4. Half the race and I wore the Altra Olympus, our new trail/road max cushion shoe because I wanted to keep my legs as stress free as possible and knew the extra cushion would help. It did. I also thought maybe it would keep me slower which I don't know if I can agree with (for ultra length events anyway) since I never felt slow in it, especially once I figured out how to roll forward onto the rocker on push off. Holy cow it was like a rocket! Anyone wanting a pair they run true to size for men and 1/2 size small for women (against other Altra's, women size up 1/2 a size). Used the UltraSpire Quantum pack which I love. Also got to try VFuel's new Fudge Brownie and Cool Citrus flavors - yum! 3 cool citrus with 1 vanilla tasted like lemon meringue. Love V's easy down, steady energy.
5. I think I liked negative splitting. I had never done it before except a few times growing up swimming. It was hard but not too hard letting everyone take off ahead of me. It was nice to not feel my lungs burn and legs take 6 miles before they felt good because I started out fast. It was nice getting to halfway and not dreading going back out. If anything I was excited to push a little harder and race my watch AS to AS rather than watch the splits get slower and slower. When I'd pass people it felt strong and confident and not like they'd try to race me for the position. I don't know how it will work in fast races, but for longer or more casual races I think I'll implement it again. Thanks Mark!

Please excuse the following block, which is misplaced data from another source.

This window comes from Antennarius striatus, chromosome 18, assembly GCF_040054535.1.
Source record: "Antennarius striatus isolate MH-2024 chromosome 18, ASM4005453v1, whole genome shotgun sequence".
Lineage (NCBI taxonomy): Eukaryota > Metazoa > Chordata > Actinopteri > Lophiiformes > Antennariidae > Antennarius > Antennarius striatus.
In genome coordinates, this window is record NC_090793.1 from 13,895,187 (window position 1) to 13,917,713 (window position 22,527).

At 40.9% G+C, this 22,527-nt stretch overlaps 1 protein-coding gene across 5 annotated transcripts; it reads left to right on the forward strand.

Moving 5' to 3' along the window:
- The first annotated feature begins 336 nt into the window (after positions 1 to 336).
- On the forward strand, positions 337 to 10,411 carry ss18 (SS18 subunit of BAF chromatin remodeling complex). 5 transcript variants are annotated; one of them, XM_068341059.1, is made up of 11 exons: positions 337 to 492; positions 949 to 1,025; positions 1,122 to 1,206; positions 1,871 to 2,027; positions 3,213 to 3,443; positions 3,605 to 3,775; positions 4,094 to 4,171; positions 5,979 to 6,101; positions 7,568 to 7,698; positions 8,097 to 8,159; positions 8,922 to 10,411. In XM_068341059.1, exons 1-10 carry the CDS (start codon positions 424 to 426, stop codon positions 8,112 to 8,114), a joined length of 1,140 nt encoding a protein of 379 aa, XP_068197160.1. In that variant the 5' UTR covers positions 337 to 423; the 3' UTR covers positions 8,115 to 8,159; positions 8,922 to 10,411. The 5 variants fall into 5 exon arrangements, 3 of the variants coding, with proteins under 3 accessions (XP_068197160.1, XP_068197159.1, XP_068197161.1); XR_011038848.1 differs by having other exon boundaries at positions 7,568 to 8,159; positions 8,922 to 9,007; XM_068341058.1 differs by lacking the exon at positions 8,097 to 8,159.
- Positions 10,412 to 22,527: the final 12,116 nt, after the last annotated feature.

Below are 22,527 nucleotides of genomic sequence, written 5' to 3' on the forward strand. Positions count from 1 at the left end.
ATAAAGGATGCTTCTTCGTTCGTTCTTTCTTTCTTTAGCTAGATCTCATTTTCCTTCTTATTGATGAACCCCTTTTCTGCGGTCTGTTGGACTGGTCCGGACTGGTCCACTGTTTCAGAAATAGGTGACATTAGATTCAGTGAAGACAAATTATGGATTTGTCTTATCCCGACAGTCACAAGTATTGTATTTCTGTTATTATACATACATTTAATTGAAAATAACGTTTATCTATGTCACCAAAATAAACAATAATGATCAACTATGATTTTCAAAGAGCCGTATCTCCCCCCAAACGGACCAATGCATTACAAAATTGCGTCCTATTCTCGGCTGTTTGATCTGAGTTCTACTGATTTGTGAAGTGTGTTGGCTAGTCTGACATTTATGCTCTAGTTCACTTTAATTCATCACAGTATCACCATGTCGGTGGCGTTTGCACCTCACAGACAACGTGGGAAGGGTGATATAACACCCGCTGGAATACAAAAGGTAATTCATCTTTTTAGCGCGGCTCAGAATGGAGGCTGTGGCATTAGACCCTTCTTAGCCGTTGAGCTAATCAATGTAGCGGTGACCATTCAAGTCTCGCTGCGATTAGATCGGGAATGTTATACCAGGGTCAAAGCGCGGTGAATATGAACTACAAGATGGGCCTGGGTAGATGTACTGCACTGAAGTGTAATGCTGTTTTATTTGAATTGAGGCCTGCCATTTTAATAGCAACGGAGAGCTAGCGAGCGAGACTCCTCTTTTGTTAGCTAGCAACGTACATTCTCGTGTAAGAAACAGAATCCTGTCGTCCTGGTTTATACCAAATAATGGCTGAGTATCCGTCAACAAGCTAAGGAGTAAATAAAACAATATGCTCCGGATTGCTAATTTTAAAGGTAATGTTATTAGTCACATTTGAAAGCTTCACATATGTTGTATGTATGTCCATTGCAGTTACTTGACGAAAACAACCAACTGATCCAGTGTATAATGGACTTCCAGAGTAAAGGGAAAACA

6. People are good. I saw so many big and small crews taking care of their runners. And when there weren't crews we 3 volunteers or other strangers took charge of an incoming runner.
Saw more people smiling as we'd pass than I have in a long time (3 different races along the 15 mile trail I was on that all started at different times which meant people were coming and going all the time). I try to always smile and say good morning or good job or at least give a thumbs up or smile when I'm tired but man there was a lot of it going around. Love it! We're all out there for fun, 99% of us don't do this as a profession, it should be fun and friendly, and it was. A great day!